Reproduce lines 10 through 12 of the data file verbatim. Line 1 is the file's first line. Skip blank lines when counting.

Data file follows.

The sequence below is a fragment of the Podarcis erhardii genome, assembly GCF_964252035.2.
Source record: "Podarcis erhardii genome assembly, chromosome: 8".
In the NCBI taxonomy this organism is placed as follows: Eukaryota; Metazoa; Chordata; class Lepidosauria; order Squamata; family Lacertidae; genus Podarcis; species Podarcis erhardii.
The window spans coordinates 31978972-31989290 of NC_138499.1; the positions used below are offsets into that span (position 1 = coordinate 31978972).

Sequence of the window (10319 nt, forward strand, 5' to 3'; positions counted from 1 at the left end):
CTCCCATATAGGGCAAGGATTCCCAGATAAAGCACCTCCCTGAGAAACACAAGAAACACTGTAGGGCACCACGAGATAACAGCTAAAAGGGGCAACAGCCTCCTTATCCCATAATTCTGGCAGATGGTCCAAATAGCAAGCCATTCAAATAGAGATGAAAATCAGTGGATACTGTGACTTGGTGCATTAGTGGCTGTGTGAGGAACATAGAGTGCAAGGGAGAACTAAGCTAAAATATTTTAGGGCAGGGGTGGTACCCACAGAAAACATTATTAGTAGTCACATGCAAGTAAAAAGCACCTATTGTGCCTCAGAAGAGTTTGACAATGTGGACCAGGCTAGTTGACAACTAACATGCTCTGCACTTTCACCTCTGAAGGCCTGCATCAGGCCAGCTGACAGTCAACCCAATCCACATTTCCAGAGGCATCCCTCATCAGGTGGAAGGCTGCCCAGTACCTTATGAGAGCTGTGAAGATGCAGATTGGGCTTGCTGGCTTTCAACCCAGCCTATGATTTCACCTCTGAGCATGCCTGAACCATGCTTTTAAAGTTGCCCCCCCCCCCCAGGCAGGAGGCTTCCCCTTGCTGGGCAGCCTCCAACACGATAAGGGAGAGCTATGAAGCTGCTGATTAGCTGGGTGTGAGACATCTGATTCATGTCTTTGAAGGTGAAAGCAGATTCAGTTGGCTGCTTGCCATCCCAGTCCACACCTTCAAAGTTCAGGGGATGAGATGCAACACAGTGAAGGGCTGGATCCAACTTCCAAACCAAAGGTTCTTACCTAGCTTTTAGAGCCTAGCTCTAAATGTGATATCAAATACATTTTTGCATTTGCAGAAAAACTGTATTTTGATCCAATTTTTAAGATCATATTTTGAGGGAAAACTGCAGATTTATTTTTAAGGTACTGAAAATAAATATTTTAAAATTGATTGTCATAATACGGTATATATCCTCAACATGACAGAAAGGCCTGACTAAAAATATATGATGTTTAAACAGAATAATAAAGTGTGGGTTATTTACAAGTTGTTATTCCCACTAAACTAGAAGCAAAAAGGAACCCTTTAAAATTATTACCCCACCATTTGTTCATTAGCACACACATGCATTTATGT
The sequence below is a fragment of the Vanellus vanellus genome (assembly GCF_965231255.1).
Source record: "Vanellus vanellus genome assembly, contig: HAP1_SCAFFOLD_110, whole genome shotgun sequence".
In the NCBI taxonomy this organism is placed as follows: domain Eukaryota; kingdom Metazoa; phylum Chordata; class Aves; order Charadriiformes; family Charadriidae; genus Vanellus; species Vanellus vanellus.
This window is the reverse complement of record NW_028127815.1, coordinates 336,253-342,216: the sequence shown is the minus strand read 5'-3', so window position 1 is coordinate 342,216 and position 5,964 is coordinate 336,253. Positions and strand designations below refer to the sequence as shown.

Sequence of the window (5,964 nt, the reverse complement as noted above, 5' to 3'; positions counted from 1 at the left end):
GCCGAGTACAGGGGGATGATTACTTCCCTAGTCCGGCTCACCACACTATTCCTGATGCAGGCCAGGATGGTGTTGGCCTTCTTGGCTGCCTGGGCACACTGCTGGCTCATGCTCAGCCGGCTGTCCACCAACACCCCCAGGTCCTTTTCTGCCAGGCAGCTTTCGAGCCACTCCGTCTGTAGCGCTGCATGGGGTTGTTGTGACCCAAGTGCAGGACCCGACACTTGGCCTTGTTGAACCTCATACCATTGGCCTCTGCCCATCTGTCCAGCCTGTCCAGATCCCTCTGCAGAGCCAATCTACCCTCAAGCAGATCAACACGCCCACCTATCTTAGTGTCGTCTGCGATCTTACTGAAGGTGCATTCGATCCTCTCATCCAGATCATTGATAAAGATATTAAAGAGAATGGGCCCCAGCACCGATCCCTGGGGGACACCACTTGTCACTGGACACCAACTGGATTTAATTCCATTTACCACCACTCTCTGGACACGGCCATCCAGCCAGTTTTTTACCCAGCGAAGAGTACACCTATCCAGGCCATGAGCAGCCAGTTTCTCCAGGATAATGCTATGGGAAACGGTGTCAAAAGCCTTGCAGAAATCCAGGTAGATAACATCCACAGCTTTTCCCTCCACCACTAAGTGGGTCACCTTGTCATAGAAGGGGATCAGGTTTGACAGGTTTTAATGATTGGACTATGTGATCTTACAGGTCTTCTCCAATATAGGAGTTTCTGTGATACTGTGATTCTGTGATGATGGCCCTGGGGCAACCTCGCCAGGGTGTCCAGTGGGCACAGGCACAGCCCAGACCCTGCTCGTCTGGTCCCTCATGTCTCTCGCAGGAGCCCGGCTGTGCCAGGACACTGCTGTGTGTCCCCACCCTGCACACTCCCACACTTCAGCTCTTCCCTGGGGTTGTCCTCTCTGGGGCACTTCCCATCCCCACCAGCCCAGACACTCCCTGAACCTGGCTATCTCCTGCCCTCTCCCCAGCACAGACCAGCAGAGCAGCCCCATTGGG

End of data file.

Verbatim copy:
This window is the reverse complement of record NW_028127815.1, coordinates 336,253-342,216: the sequence shown is the minus strand read 5'-3', so window position 1 is coordinate 342,216 and position 5,964 is coordinate 336,253. Positions and strand designations below refer to the sequence as shown.

Sequence of the window (5,964 nt, the reverse complement as noted above, 5' to 3'; positions counted from 1 at the left end):
GCCGAGTACAGGGGGATGATTACTTCCCTAGTCCGGCTCACCACACTATTCCTGATGCAGGCCAGGATGGTGTTGGCCTTCTTGGCTGCCTGGGCACACTGCTGGCTCATGCTCAGCCGGCTGTCCACCAACACCCCCAGGTCCTTTTCTGCCAGGCAGCTTTCGAGCCACTCCGTCTGTAGCGCTGCATGGGGTTGTTGTGACCCAAGTGCAGGACCCGACACTTGGCCTTGTTGAACCTCATACCATTGGCCTCTGCCCATCTGTCCAGCCTGTCCAGATCCCTCTGCAGAGCCAATCTACCCTCAAGCAGATCAACACGCCCACCTATCTTAGTGTCGTCTGCGATCTTACTGAAGGTGCATTCGATCCTCTCATCCAGATCATTGATAAAGATATTAAAGAGAATGGGCCCCAGCACCGATCCCTGGGGGACACCACTTGTCACTGGACACCAACTGGATTTAATTCCATTTACCACCACTCTCTGGACACGGCCATCCAGCCAGTTTTTTACCCAGCGAAGAGTACACCTATCCAGGCCATGAGCAGCCAGTTTCTCCAGGATAATGCTATGGGAAACGGTGTCAAAAGCCTTGCAGAAATCCAGGTAGATAACATCCACAGCTTTTCCCTCCACCACTAAGTGGGTCACCTTGTCATAGAAGGGGATCAGGTTTGACAGGTTTTAATGATTGGACTATGTGATCTTACAGGTCTTCTCCAATATAGGAGTTTCTGTGATACTGTGATTCTGTGATGATGGCCCTGGGGCAACCTCGCCAGGGTGTCCAGTGGGCACAGGCACAGCCCAGACCCTGCTCGTCTGGTCCCTCATGTCTCTCGCAGGAGCCCGGCTGTGCCAGGACACTGCTGTGTGTCCCCACCCTGCACACTCCCACACTTCAGCTCTTCCCTGGGGTTGTCCTCTCTGGGGCACTTCCCATCCCCACCAGCCCAGACACTCCCTGAACCTGGCTATCTCCTGCCCTCTCCCCAGCACAGACCAGCAGAGCAGCCCCATTGGG